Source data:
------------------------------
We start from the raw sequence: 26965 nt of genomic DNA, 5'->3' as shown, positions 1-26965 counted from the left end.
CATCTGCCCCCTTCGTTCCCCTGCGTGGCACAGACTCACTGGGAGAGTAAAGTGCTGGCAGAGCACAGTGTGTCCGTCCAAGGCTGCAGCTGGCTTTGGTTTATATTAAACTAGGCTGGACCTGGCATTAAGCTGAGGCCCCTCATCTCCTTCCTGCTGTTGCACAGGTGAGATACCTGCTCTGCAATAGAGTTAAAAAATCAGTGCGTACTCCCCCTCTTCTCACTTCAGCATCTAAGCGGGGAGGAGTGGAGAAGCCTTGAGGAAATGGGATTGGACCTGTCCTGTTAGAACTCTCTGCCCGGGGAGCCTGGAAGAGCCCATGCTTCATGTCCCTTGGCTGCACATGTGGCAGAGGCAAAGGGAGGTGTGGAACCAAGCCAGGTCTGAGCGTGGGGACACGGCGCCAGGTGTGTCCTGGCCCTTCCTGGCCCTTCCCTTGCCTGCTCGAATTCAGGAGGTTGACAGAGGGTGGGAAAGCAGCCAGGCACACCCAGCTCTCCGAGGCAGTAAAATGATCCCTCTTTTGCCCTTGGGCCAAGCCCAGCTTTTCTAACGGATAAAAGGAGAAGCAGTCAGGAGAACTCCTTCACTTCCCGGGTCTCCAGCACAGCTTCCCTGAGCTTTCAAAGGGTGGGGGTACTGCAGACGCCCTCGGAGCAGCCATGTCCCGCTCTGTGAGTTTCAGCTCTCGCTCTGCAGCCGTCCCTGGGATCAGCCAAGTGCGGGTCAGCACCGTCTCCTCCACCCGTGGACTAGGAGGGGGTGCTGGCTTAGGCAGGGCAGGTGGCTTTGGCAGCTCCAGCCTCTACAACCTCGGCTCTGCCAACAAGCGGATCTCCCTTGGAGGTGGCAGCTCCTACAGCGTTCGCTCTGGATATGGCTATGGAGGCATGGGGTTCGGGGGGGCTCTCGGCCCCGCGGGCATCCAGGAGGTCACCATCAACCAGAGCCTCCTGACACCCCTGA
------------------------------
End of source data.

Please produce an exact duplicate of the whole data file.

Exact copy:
We start from the raw sequence: 26965 nt of genomic DNA, 5'->3' as shown, positions 1-26965 counted from the left end.
CATCTGCCCCCTTCGTTCCCCTGCGTGGCACAGACTCACTGGGAGAGTAAAGTGCTGGCAGAGCACAGTGTGTCCGTCCAAGGCTGCAGCTGGCTTTGGTTTATATTAAACTAGGCTGGACCTGGCATTAAGCTGAGGCCCCTCATCTCCTTCCTGCTGTTGCACAGGTGAGATACCTGCTCTGCAATAGAGTTAAAAAATCAGTGCGTACTCCCCCTCTTCTCACTTCAGCATCTAAGCGGGGAGGAGTGGAGAAGCCTTGAGGAAATGGGATTGGACCTGTCCTGTTAGAACTCTCTGCCCGGGGAGCCTGGAAGAGCCCATGCTTCATGTCCCTTGGCTGCACATGTGGCAGAGGCAAAGGGAGGTGTGGAACCAAGCCAGGTCTGAGCGTGGGGACACGGCGCCAGGTGTGTCCTGGCCCTTCCTGGCCCTTCCCTTGCCTGCTCGAATTCAGGAGGTTGACAGAGGGTGGGAAAGCAGCCAGGCACACCCAGCTCTCCGAGGCAGTAAAATGATCCCTCTTTTGCCCTTGGGCCAAGCCCAGCTTTTCTAACGGATAAAAGGAGAAGCAGTCAGGAGAACTCCTTCACTTCCCGGGTCTCCAGCACAGCTTCCCTGAGCTTTCAAAGGGTGGGGGTACTGCAGACGCCCTCGGAGCAGCCATGTCCCGCTCTGTGAGTTTCAGCTCTCGCTCTGCAGCCGTCCCTGGGATCAGCCAAGTGCGGGTCAGCACCGTCTCCTCCACCCGTGGACTAGGAGGGGGTGCTGGCTTAGGCAGGGCAGGTGGCTTTGGCAGCTCCAGCCTCTACAACCTCGGCTCTGCCAACAAGCGGATCTCCCTTGGAGGTGGCAGCTCCTACAGCGTTCGCTCTGGATATGGCTATGGAGGCATGGGGTTCGGGGGGGCTCTCGGCCCCGCGGGCATCCAGGAGGTCACCATCAACCAGAGCCTCCTGACACCCCTGA